A randomized, parallel group, pragmatic comparative-effectiveness trial comparing medication-assisted treatment induction methods in primary care practices: The HOMER study protocol

PLoS One. 2023 Sep 8;18(9):e0290388. doi: 10.1371/journal.pone.0290388. eCollection 2023.


Opioid use disorder (OUD) represents a public health crisis in the United States. Medication for opioid use disorder (MOUD) with buprenorphine in primary care is a proven OUD treatment strategy. MOUD induction is when patients begin withdrawal and receive the first doses of buprenorphine. Differences between induction methods might influence short-term stabilization, long-term maintenance, and quality of life. This paper describes the protocol for a study designed to: (1) compare short-term stabilization and long-term maintenance treatment engagement in MOUD in patients receiving office, home, or telehealth induction and (2) identify clinically-relevant practice and patient characteristics associated with successful long-term treatment. The study design is a randomized, parallel group, pragmatic comparative effectiveness trial of three care models of MOUD induction in 100 primary care practices in the United States. Eligible patients are at least 16 years old, have been identified by their clinician as having opioid dependence and would benefit from MOUD. Patients will be randomized to one of three induction comparators: office, home, or telehealth induction. Primary outcomes are buprenorphine medication-taking and illicit opioid use at 30, 90, and 270 days post-induction. Secondary outcomes include quality of life and potential mediators of treatment maintenance (intentions, planning, automaticity). Potential moderators include social determinants of health, substance use history and appeal, and executive function. An intent to treat analysis will assess effects of the interventions on long-term treatment, using general/generalized linear mixed models, adjusted for covariates, for the outcomes analysis. Analysis includes practice- and patient-level random effects for hierarchical/longitudinal data. No large-scale, randomized comparative effectiveness research has compared home induction to office or telehealth MOUD induction on long-term outcomes for patients with OUD seen in primary care settings. The results of this study will offer primary care providers evidence and guidance in selecting the most beneficial induction method(s) for specific patients.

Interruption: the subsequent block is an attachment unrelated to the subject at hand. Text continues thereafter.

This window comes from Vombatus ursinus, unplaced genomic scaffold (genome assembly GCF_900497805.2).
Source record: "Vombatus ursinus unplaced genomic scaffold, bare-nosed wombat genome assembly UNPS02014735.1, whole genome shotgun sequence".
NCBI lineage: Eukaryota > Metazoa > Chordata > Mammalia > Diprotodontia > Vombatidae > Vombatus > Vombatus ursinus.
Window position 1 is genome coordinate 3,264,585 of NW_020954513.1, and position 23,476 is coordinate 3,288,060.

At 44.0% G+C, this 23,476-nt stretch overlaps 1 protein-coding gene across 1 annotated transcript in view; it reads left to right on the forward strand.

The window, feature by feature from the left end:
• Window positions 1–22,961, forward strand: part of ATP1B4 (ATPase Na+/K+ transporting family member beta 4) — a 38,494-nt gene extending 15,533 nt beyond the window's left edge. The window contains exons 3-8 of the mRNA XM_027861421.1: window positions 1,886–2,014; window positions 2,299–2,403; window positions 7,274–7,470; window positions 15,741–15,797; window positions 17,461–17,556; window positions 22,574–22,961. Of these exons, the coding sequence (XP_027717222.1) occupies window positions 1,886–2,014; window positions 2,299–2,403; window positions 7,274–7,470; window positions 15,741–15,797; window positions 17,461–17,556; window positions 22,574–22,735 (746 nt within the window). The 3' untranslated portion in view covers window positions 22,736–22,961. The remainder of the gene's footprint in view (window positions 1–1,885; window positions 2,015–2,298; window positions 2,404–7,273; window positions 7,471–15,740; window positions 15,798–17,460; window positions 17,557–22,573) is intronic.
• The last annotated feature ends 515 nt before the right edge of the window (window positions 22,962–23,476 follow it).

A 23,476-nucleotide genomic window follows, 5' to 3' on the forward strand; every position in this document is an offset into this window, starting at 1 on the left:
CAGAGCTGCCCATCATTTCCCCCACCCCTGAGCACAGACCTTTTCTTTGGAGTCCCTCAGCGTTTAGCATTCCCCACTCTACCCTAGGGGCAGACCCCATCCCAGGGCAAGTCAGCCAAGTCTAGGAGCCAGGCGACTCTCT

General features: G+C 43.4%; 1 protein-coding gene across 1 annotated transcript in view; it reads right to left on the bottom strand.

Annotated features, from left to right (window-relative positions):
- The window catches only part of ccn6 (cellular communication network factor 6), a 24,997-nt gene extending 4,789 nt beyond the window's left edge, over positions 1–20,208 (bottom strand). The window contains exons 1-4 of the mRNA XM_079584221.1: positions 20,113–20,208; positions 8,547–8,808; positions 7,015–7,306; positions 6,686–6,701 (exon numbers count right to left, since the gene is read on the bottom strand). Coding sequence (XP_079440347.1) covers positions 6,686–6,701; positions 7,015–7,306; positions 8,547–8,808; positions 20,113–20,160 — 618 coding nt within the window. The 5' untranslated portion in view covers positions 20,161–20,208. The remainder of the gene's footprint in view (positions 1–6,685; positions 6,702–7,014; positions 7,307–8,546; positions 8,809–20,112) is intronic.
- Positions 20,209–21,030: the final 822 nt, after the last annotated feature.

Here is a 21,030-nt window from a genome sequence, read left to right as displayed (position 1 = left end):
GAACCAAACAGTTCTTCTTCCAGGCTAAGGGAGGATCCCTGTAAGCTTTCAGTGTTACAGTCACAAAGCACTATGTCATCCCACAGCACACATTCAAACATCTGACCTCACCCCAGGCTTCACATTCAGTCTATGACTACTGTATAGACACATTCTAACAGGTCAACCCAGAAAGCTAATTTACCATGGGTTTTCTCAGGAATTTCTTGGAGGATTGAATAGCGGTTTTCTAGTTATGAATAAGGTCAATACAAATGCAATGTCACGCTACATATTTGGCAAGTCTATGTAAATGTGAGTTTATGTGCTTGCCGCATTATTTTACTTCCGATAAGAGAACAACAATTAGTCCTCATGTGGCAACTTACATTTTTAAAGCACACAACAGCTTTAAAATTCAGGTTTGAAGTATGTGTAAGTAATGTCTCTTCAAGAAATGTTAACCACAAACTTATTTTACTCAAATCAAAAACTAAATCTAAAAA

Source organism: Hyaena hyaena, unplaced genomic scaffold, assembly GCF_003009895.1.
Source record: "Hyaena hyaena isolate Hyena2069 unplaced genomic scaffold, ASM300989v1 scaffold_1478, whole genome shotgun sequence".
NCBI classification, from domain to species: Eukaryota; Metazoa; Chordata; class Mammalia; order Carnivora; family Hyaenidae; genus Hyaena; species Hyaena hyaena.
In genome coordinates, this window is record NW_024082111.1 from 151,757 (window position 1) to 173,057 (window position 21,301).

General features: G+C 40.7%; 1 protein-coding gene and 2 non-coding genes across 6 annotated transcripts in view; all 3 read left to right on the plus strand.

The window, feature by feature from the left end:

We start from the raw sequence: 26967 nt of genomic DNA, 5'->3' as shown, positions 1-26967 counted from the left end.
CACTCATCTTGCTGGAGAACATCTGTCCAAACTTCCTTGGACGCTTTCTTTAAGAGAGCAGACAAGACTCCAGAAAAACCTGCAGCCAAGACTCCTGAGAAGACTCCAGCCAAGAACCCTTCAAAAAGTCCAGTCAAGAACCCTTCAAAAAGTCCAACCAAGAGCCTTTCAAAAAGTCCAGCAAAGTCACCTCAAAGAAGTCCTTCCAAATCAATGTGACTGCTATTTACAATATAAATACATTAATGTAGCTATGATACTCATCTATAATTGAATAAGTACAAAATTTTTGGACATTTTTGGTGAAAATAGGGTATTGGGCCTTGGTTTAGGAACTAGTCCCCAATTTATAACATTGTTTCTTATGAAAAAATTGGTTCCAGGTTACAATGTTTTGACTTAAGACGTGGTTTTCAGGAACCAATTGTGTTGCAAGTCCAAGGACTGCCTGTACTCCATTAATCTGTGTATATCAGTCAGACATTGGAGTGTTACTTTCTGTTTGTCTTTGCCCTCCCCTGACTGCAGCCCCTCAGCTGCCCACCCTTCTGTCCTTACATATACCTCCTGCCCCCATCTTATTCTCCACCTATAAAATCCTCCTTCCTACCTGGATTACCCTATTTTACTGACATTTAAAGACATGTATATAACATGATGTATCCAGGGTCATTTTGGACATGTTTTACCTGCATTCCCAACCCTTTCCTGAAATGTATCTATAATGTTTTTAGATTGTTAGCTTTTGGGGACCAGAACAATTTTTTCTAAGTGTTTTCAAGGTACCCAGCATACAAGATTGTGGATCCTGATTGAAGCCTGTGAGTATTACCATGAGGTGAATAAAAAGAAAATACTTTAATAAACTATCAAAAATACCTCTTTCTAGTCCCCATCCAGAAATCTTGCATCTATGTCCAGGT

Publication types

  • Clinical Trial Protocol
  • Research Support, Non-U.S. Gov't
  • Research Support, N.I.H., Extramural

MeSH terms

  • Adolescent
  • Buprenorphine* / therapeutic use
  • Humans
  • Opioid-Related Disorders* / drug therapy
  • Primary Health Care
  • Quality of Life
  • Randomized Controlled Trials as Topic
  • Research Design


  • Buprenorphine